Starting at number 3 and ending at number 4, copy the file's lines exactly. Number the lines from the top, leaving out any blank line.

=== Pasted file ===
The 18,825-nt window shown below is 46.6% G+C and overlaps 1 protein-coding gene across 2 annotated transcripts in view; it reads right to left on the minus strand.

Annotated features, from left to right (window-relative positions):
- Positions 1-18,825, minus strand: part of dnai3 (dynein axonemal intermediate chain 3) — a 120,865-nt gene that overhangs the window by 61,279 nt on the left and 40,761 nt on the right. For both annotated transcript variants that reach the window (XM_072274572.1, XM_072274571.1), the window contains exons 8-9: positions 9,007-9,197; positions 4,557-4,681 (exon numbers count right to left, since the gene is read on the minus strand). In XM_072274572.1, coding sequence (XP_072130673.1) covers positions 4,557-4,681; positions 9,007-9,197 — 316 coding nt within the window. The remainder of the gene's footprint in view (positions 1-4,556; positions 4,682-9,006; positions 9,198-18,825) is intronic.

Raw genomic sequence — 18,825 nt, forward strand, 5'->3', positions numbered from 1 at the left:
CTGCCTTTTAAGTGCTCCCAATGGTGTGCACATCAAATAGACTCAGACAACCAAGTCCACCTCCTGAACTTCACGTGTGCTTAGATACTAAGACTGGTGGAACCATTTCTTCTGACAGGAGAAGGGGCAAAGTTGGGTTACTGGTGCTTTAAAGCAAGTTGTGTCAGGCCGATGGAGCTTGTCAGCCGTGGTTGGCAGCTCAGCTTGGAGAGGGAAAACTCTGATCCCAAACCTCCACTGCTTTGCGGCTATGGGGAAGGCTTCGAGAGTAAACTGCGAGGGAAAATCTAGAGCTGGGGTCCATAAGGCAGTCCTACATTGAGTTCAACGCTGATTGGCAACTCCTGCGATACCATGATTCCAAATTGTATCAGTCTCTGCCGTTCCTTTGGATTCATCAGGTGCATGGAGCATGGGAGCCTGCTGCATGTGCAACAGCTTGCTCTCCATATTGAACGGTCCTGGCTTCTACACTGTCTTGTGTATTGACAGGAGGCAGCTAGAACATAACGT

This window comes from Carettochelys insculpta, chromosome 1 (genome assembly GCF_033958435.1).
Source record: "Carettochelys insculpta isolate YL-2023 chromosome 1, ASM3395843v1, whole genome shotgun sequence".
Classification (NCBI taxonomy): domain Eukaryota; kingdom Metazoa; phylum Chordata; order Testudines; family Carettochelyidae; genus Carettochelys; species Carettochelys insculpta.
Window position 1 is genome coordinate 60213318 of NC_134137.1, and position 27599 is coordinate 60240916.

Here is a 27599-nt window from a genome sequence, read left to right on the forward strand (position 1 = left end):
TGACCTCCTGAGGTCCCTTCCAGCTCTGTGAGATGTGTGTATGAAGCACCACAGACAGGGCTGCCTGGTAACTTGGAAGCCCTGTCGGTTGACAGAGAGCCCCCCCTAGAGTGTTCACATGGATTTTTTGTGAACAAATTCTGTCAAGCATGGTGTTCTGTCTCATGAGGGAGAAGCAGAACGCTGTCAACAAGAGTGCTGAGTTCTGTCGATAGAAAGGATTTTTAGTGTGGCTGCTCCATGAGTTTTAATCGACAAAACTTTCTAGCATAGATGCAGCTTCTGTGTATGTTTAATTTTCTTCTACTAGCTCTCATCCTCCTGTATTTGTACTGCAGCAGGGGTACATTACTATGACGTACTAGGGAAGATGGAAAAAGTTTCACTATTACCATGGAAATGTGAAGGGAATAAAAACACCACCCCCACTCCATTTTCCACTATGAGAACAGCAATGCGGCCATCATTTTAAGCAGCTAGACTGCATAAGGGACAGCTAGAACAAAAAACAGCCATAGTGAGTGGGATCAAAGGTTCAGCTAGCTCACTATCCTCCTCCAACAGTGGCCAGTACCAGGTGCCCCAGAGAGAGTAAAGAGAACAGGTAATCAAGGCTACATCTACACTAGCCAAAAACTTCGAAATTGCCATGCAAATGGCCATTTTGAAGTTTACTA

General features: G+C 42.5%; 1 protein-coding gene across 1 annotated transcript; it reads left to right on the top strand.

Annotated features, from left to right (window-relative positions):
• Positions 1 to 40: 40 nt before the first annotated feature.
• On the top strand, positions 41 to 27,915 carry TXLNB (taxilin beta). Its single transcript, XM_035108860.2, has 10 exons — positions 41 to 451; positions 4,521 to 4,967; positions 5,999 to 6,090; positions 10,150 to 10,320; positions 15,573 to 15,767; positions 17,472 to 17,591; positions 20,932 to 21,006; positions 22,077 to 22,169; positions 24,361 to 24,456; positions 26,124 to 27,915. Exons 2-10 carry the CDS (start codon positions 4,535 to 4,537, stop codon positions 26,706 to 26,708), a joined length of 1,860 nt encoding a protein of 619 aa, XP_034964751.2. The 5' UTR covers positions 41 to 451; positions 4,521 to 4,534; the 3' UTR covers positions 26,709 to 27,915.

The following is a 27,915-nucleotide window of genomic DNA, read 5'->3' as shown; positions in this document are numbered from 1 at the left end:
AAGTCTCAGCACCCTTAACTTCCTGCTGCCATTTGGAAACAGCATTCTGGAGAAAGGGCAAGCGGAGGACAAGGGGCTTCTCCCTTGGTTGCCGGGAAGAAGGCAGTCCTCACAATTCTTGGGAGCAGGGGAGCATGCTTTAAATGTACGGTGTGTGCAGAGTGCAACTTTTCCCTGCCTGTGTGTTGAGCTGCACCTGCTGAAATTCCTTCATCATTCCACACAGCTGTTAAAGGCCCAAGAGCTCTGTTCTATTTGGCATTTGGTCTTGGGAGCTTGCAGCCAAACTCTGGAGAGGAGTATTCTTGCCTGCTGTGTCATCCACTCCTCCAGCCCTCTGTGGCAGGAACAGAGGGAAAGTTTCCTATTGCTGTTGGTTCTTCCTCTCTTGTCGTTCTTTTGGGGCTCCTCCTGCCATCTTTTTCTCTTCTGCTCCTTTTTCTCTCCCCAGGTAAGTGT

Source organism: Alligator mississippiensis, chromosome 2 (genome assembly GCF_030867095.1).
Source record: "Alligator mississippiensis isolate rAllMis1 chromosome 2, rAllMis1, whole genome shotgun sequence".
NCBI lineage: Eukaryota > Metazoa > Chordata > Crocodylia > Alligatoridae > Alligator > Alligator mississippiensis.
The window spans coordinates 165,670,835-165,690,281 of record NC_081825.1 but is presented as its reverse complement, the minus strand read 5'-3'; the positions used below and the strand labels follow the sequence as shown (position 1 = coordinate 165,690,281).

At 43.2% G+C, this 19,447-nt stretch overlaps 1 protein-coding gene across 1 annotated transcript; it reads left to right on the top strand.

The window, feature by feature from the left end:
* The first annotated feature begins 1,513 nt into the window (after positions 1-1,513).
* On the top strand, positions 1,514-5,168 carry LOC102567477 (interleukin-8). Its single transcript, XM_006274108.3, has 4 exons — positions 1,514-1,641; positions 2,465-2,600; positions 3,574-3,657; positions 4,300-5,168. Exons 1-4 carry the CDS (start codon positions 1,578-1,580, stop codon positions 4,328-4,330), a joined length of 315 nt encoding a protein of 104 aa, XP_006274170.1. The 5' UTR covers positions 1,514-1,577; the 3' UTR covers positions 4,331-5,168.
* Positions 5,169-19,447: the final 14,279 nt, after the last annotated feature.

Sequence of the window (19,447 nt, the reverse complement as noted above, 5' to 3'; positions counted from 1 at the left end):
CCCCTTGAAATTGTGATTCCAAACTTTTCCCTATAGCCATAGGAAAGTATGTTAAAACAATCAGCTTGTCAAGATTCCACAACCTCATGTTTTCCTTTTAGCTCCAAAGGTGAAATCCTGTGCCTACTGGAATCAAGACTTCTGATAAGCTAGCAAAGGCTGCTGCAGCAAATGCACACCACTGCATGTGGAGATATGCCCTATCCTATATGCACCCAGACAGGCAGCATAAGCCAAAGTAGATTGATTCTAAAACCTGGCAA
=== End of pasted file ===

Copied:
- Positions 1-18,825, minus strand: part of dnai3 (dynein axonemal intermediate chain 3) — a 120,865-nt gene that overhangs the window by 61,279 nt on the left and 40,761 nt on the right. For both annotated transcript variants that reach the window (XM_072274572.1, XM_072274571.1), the window contains exons 8-9: positions 9,007-9,197; positions 4,557-4,681 (exon numbers count right to left, since the gene is read on the minus strand). In XM_072274572.1, coding sequence (XP_072130673.1) covers positions 4,557-4,681; positions 9,007-9,197 — 316 coding nt within the window. The remainder of the gene's footprint in view (positions 1-4,556; positions 4,682-9,006; positions 9,198-18,825) is intronic.

Raw genomic sequence — 18,825 nt, forward strand, 5'->3', positions numbered from 1 at the left: